13.1 MONOPOLISTIC COMPETITION
1. Profit is maximized when MR MC.
2. The profit-maximizing output is 125 pairs of
Tommy jeans per day.
3. The profit-maximizing price is 75 per pair.
ATC is 25 per pair, so
4. The firm makes an economic profit of 6,250 a
day.
15
(No Transcript)
16
13.1 MONOPOLISTIC COMPETITION
  • Long Run Zero Economic Profit
  • Economic profit induces entry and economic loss
    induces exit, as in perfect competition.
  • Entry decreases the demand for the product of
    each firm. (demand curve shifts left)
  • Exit increases the demand for the product of each
    firm. (demand curve shifts right)
  • In the long run, economic profit is competed away
    and firms earn normal profit.

17
13.1 MONOPOLISTIC COMPETITION
1. In LR, the output that maximizes profit is 75
pairs of Tommy jeans a day.
2. The price is 50 per pair. Average total cost
is also 50 per pair.
3. Economic profit is zero.
18
(No Transcript)
19
Equilibrium in Monopolistic Competition
20
13.1 MONOPOLISTIC COMPETITION
  • Monopolistic Competition and Efficiency
  • Efficiency requires that the MB of the consumer
    equal the MC of the producer.
  • Price measures marginal benefit, so efficiency
    requires PMC.
  • In monopolistic competition, P gt MR and MRMC, so
    P gt MC a sign of inefficiency.
  • Demand curve cant lie tangent to minimum ATC, so
    tangency is at higher ATC inefficient.

21
13.1 MONOPOLISTIC COMPETITION
  • But this inefficiency arises from product
    differentiationvarietythat consumers value and
    for which they are willing to pay.
  • So the loss that arises because MB gt MC must be
    weighed against the gain that arises from greater
    product variety.
  • In a broader view of efficiency, monopolistic
    competition brings gains for consumers.
  • But firms in monopolistic competition always have
    excess capacity in long-run equilibrium.

22
13.1 MONOPOLISTIC COMPETITION
  • Excess Capacity
  • Excess capacity - quantity produced is less than
    the quantity at minimum ATC.
  • Efficient scale quantity at minimum ATC.
  • Figure 13.3 on the next slide illustrates excess
    capacity.

23
13.1 MONOPOLISTIC COMPETITION
1. The efficient scale is 100 pairs of Tommy
jeans a day. (min ATC)
2. The firm produces less than the efficient
scale and has excess capacity.
3. Price exceeds 4. marginal cost.
5. Deadweight loss arise.
24
(No Transcript)
25
MARKET CHARACTERISTICS
26
13.3 OLIGOPOLY
  • Tight oligopoly concentration ratio gt 60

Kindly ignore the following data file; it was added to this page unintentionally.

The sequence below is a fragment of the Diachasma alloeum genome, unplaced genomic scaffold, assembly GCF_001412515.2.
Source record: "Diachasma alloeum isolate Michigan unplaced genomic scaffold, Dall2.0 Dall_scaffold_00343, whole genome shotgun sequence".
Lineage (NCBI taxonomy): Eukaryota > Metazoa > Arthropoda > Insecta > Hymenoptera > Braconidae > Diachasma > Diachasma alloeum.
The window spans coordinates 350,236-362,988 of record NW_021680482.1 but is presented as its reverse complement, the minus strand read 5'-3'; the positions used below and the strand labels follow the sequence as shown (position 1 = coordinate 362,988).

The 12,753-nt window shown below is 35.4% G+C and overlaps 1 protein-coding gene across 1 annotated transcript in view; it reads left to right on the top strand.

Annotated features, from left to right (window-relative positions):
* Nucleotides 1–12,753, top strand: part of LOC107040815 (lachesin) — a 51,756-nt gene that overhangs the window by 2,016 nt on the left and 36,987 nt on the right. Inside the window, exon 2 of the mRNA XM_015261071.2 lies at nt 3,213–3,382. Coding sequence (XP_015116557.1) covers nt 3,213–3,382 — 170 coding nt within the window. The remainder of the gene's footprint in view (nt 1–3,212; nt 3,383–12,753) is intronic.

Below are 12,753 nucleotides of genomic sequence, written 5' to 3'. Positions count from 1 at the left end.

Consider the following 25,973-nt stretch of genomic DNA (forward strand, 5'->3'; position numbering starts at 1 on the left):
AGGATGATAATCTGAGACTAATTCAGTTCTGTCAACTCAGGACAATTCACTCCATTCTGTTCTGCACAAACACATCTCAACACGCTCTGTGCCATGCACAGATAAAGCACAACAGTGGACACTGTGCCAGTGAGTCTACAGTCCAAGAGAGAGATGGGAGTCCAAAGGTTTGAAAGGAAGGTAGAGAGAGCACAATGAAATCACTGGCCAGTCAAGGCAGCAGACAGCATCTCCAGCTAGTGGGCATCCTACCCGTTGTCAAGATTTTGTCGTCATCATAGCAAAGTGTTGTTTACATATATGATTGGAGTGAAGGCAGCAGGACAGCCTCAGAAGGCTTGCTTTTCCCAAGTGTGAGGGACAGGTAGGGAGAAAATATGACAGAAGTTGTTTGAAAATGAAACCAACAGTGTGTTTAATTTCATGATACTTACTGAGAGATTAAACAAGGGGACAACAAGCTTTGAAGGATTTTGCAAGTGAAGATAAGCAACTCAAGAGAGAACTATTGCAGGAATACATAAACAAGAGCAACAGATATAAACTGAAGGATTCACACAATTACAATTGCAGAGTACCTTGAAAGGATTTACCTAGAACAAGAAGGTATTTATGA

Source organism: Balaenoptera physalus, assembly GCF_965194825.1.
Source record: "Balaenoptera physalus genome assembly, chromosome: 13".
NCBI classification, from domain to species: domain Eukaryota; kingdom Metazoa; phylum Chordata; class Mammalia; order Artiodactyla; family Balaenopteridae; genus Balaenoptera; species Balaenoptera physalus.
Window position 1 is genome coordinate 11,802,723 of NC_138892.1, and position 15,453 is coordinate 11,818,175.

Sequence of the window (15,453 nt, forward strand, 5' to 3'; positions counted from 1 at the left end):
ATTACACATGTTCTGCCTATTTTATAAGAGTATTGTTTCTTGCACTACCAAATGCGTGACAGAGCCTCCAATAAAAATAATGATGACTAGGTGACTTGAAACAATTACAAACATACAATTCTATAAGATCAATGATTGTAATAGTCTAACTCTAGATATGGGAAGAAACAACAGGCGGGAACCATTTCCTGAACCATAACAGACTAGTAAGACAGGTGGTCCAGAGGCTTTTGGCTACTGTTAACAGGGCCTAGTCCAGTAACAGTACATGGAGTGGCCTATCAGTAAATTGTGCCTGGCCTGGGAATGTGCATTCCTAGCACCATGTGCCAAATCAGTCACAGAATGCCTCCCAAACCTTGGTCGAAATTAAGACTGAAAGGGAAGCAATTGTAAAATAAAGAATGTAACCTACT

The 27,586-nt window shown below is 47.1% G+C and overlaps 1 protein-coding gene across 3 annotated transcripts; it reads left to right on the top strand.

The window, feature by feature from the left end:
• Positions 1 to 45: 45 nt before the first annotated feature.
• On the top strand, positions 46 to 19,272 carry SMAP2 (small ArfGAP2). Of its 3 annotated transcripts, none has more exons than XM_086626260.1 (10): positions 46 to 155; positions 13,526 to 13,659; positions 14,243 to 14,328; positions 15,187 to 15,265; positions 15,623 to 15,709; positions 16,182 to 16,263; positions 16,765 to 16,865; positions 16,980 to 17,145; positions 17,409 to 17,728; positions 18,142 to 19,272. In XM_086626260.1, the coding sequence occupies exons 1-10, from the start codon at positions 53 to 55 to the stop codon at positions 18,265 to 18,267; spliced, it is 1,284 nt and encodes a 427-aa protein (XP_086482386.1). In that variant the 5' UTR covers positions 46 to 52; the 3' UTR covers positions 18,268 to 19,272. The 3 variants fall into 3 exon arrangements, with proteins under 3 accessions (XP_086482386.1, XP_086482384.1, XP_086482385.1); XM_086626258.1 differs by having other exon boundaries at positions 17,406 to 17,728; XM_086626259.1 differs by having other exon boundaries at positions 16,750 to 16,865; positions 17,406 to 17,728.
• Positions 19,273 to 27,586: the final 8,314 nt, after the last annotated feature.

• Duopoly - market in which there are only two
    producers.
  • Loose oligopoly concentration ratio between 40
    and 60.

Firms in an oligopoly are closely interdependent.
Price and output changes will impact rivals, and
likely draw some reaction from the rival firms.
Examples airlines, aircraft, soft drinks,
cellular service, computer chips, athletic shoes,
cigarettes.
27
The Battle for Market Shares
OLIGOPOLY
  • Increased sales on the part of one firm will be
    noticed immediately by the other firms.
  • Increases in the market share of one oligopolist
    will reduce the shares of the remaining
    oligopolists.
  • There isnt any way that a firm can do so without
    causing alarms to go off in the industry.
  • An attempt by one oligopolist to increase its
    market share by cutting prices will lead to a
    general reduction in the market price, eventually
    harming everyone.
  • This is why oligopolists avoid price competition
    and instead pursue non-price competition.

28
OLIGOPOLY
  • NON-PRICE COMPETITION
  • Product differentiation Features that make one
    product appear different from competing products
    in the same market.
  • Advertising - strengthens brand loyalty, and
    makes it expensive for new producers to enter the
    market
  • Training - Customers of training-intensive
    products (computer hardware, software) become
    familiar with a particular system. Creates
    barriers to later competition.
  • Network Economies - The widespread use of a
    particular product may heighten its value to
    consumers, thereby making potential substitutes
    less viable.

29
The Kinked Demand Curve
OLIGOPOLY
  • Close interdependence between firms